Dear Heloise: With the holidays coming up, I plan to bake cookies for our smallish family gathering. How should I determine how many cookies to bring?

— Jo in Kansas

Jo in Kansas: You should plan on having between three to six cookies for each person, depending on the size of the cookie and if other desserts are offered.

Dear Heloise: Recently I took a look at all of the cleaners I had accumulated under the sinks and in the utility room of my home. I've found there are only five cleaners I use all the time, so I decided to organize these areas by asking myself:

● Do I use this product at all?

● Is it too old or ineffective to keep?

● Could this item be dangerous for my pets or children? If so, could it be stored more safely?

● Is the container still in good condition ... no leaking?

This has really helped me sort through things I might have kept with the excuse "Maybe someday I'll need it." Now it's organized and clean under my kitchen sink.

— Jean in Illinois

Dear Heloise: My dishes had not been getting clean in my dishwasher for the past couple of months. I couldn't figure out why, until my daughter looked at the spray arms. The holes were almost all plugged up. She started digging with a toothpick and then with tweezers and started pulling out little pieces of plastic from the holes in the sprayer arms. I had switched from boxed detergent to the plastic pods, and the pods had not completely dissolved. I think I'm going back to the boxed dishwasher detergent. I read your column every day in the Omaha World Herald.

— Andrea S., via email

Dear Heloise: We had a bad fish smell near our kitchen and ended up replacing the refrigerator to stop the smell, but to no avail. It turned out that the smell was from a couple of overheating circuit breakers. They felt warm to the touch and fell apart when the electrician tried to replace them. He commented that they should be replaced every 20 years! I don't think any of us do that, but it certainly could have started a fire. Thanks for all your hints.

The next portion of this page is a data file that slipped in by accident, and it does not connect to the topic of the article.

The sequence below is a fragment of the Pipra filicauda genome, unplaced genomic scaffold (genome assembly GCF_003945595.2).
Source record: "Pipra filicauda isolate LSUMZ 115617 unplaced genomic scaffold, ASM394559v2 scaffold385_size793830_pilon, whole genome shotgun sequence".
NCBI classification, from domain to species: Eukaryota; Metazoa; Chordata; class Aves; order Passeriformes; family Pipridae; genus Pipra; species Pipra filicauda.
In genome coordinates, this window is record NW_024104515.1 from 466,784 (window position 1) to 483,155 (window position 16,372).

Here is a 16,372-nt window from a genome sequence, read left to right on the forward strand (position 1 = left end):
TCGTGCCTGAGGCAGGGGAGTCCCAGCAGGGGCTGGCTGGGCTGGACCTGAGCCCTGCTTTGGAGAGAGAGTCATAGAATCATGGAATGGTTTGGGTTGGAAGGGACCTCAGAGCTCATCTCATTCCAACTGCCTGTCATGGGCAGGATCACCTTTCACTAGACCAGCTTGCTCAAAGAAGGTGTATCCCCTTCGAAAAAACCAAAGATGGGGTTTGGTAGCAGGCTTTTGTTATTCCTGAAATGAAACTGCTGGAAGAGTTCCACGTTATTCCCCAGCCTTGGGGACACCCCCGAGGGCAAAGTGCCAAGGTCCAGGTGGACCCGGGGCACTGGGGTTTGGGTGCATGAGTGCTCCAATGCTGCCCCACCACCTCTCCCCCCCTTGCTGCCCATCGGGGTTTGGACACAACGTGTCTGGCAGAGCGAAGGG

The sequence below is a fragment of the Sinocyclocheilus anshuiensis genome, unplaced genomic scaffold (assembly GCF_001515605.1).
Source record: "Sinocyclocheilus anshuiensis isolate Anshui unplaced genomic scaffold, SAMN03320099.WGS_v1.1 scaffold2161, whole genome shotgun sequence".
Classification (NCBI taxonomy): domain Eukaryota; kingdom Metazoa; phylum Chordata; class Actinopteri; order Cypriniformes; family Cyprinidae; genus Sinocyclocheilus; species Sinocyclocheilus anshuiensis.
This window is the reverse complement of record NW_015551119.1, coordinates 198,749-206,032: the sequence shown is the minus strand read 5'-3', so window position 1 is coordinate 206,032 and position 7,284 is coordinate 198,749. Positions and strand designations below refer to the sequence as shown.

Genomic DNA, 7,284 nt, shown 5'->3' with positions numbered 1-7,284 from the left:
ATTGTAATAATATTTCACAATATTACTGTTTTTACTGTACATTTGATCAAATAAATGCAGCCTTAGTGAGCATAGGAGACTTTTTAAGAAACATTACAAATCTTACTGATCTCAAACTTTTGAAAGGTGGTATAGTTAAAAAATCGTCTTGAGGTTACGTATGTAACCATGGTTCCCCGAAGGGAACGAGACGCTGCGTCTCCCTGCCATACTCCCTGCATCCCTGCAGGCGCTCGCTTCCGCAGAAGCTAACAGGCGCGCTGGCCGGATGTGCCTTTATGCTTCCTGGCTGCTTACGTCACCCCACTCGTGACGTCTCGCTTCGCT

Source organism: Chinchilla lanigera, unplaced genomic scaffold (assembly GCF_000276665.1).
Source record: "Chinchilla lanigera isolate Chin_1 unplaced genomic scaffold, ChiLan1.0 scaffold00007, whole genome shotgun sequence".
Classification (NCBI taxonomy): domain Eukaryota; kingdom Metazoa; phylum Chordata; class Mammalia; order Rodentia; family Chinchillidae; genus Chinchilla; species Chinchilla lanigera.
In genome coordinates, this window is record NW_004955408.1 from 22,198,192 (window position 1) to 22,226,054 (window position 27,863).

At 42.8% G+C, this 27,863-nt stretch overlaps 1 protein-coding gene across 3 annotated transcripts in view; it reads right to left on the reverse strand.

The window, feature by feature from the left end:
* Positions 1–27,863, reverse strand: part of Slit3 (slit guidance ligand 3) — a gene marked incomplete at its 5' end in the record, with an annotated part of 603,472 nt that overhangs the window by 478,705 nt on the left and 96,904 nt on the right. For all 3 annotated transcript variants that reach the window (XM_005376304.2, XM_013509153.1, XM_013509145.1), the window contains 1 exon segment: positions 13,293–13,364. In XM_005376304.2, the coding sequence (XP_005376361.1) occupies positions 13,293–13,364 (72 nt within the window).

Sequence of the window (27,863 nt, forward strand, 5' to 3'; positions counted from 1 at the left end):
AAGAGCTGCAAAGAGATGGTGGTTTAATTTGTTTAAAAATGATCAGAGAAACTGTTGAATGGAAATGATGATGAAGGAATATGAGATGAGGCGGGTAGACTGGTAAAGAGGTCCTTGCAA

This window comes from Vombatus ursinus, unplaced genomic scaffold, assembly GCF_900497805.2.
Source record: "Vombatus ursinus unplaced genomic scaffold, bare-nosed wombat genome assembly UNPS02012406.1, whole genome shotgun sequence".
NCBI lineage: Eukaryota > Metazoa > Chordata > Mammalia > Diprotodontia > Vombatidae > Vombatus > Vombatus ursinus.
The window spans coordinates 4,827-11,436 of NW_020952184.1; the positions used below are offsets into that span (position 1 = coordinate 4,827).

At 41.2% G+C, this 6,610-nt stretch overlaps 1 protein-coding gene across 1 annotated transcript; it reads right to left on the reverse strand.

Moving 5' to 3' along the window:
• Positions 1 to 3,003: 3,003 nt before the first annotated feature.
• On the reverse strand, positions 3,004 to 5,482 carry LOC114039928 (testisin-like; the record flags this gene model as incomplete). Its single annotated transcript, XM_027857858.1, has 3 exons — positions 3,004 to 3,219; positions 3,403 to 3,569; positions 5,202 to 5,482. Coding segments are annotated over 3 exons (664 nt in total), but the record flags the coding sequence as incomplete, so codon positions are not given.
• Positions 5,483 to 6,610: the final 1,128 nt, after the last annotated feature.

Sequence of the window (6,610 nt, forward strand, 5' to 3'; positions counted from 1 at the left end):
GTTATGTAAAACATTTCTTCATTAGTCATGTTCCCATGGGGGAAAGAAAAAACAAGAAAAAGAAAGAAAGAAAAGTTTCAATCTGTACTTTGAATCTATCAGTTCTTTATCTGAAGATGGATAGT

— Rich Z., via email

Dear Heloise: I love marinated meats, but I hate the mess my husband makes when he decides to barbecue a steak or ribs. It looks more like he's marinating the kitchen counter, sink and floor! Help!?

— Mandy in Wyoming

Mandy in Wyoming: Put all the ingredients, including the meat, in a large plastic bag and seal it. Forcing out as much air as possible, place the plastic bag on a plate (just in case of a leak) in the refrigerator. Then, when you need to turn the meat, all you do is turn the bag.

Heloise’s column appears six days a week at washingtonpost.com/advice. Send a hint to Heloise, P.O. Box 795001, San Antonio, TX 78279-5000, or email it to Heloise@Heloise.com.

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